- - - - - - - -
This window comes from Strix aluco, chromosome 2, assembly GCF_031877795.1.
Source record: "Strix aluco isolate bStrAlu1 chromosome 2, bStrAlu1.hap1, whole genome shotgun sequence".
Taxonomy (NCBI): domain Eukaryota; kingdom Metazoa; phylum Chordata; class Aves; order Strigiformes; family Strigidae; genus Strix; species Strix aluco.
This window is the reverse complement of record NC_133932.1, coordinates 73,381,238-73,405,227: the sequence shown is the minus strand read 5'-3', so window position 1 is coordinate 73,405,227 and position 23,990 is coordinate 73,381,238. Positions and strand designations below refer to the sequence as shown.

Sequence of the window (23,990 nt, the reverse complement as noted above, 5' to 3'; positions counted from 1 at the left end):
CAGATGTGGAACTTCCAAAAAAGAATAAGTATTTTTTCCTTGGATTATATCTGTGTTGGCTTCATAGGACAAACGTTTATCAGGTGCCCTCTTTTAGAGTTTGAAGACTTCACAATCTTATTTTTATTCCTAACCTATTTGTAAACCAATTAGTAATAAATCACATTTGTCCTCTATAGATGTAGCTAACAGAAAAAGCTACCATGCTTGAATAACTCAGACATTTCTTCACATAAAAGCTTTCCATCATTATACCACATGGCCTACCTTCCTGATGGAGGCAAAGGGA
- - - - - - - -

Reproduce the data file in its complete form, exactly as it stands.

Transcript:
This window comes from Strix aluco, chromosome 2, assembly GCF_031877795.1.
Source record: "Strix aluco isolate bStrAlu1 chromosome 2, bStrAlu1.hap1, whole genome shotgun sequence".
Taxonomy (NCBI): domain Eukaryota; kingdom Metazoa; phylum Chordata; class Aves; order Strigiformes; family Strigidae; genus Strix; species Strix aluco.
This window is the reverse complement of record NC_133932.1, coordinates 73,381,238-73,405,227: the sequence shown is the minus strand read 5'-3', so window position 1 is coordinate 73,405,227 and position 23,990 is coordinate 73,381,238. Positions and strand designations below refer to the sequence as shown.

Sequence of the window (23,990 nt, the reverse complement as noted above, 5' to 3'; positions counted from 1 at the left end):
CAGATGTGGAACTTCCAAAAAAGAATAAGTATTTTTTCCTTGGATTATATCTGTGTTGGCTTCATAGGACAAACGTTTATCAGGTGCCCTCTTTTAGAGTTTGAAGACTTCACAATCTTATTTTTATTCCTAACCTATTTGTAAACCAATTAGTAATAAATCACATTTGTCCTCTATAGATGTAGCTAACAGAAAAAGCTACCATGCTTGAATAACTCAGACATTTCTTCACATAAAAGCTTTCCATCATTATACCACATGGCCTACCTTCCTGATGGAGGCAAAGGGA